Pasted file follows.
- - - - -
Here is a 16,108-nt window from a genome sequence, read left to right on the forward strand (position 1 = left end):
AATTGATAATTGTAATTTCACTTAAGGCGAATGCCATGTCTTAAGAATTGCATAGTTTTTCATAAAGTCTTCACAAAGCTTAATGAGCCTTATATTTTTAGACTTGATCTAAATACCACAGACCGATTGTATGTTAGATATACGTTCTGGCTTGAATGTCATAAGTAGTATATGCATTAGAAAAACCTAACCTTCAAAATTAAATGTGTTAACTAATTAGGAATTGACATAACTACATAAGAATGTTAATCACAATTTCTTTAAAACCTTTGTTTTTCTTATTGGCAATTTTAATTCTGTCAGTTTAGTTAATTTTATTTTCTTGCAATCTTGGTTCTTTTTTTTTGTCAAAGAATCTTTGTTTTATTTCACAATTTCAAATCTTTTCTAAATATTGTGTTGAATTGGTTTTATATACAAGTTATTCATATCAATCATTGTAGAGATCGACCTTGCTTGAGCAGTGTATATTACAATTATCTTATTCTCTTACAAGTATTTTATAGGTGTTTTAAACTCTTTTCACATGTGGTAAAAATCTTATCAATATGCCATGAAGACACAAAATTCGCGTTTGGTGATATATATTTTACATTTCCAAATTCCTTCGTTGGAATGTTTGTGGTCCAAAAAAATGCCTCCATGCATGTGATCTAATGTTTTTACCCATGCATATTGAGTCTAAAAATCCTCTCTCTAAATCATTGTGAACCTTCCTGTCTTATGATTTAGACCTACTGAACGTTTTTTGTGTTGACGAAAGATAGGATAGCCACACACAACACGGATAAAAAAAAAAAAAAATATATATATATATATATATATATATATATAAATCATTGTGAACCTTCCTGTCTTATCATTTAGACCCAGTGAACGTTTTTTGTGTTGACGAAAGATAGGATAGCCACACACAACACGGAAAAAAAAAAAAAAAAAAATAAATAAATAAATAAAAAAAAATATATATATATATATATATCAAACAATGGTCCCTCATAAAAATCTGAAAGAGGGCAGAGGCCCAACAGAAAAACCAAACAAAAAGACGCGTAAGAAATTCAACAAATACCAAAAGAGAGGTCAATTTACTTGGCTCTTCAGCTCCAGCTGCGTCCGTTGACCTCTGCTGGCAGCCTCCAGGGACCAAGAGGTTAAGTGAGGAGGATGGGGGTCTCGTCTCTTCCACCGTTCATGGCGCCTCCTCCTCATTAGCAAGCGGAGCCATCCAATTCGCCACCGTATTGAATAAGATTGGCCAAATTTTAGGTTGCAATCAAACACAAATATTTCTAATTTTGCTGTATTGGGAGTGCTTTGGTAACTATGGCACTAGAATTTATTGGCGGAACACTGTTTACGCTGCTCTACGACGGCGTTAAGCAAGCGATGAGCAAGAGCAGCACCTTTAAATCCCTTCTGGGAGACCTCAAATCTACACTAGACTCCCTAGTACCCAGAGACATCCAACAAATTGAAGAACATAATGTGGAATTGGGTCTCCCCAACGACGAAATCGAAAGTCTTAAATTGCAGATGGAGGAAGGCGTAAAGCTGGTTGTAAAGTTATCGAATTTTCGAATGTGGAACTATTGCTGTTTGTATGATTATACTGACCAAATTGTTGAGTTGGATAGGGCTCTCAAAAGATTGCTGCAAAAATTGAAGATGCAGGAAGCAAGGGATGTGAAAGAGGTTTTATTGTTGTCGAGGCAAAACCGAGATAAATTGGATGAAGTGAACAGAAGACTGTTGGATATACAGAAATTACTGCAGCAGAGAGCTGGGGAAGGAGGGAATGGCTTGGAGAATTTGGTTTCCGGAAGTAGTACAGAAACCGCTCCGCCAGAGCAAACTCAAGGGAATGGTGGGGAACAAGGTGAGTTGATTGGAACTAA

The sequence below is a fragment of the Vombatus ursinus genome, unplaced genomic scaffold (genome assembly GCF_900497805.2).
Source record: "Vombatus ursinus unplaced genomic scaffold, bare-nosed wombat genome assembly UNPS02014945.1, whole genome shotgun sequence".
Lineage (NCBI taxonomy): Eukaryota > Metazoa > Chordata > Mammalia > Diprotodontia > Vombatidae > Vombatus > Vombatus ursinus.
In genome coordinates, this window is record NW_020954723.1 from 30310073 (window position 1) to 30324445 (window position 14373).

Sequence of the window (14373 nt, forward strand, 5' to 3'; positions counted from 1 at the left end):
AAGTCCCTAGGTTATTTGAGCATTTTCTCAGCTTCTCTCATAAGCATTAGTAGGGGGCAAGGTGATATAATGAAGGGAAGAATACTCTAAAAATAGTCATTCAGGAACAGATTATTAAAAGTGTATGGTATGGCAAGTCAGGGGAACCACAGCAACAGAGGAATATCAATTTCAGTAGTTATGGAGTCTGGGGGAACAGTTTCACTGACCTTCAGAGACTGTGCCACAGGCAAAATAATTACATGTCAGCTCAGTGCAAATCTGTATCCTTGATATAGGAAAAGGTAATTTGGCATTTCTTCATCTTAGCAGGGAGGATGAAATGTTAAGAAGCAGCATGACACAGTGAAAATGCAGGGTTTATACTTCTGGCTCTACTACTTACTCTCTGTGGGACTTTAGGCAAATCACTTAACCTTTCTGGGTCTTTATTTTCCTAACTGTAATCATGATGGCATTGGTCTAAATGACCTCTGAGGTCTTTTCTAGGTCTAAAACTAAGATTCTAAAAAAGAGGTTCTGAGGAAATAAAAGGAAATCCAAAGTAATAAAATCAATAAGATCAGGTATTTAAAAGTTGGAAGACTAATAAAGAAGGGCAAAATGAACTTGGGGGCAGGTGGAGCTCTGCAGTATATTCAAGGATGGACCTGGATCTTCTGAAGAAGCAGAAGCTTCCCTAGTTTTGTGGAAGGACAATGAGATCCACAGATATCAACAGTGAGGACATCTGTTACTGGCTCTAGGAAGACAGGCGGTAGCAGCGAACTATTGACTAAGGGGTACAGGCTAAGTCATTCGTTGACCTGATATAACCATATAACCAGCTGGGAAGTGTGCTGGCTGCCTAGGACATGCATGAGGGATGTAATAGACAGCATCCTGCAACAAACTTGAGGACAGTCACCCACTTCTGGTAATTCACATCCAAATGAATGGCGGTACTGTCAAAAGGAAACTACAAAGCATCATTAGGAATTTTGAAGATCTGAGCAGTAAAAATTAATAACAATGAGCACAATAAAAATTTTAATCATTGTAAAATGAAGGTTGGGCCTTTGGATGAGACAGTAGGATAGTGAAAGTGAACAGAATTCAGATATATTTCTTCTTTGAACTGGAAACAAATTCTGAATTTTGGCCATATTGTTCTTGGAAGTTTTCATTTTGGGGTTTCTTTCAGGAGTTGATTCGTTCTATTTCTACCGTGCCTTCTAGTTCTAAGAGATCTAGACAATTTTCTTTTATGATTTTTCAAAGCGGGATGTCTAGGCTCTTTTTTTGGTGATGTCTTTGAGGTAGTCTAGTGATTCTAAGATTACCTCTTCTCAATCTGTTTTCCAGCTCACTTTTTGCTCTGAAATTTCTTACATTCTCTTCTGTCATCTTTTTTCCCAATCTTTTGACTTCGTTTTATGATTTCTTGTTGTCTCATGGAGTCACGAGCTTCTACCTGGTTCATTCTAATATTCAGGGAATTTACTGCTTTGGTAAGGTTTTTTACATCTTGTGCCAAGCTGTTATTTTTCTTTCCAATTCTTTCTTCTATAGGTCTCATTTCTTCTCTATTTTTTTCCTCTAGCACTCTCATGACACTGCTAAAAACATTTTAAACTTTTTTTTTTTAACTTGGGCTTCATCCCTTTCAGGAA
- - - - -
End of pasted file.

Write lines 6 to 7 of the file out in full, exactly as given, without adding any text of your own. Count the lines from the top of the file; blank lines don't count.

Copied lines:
In genome coordinates, this window is record NW_020954723.1 from 30310073 (window position 1) to 30324445 (window position 14373).

Sequence of the window (14373 nt, forward strand, 5' to 3'; positions counted from 1 at the left end):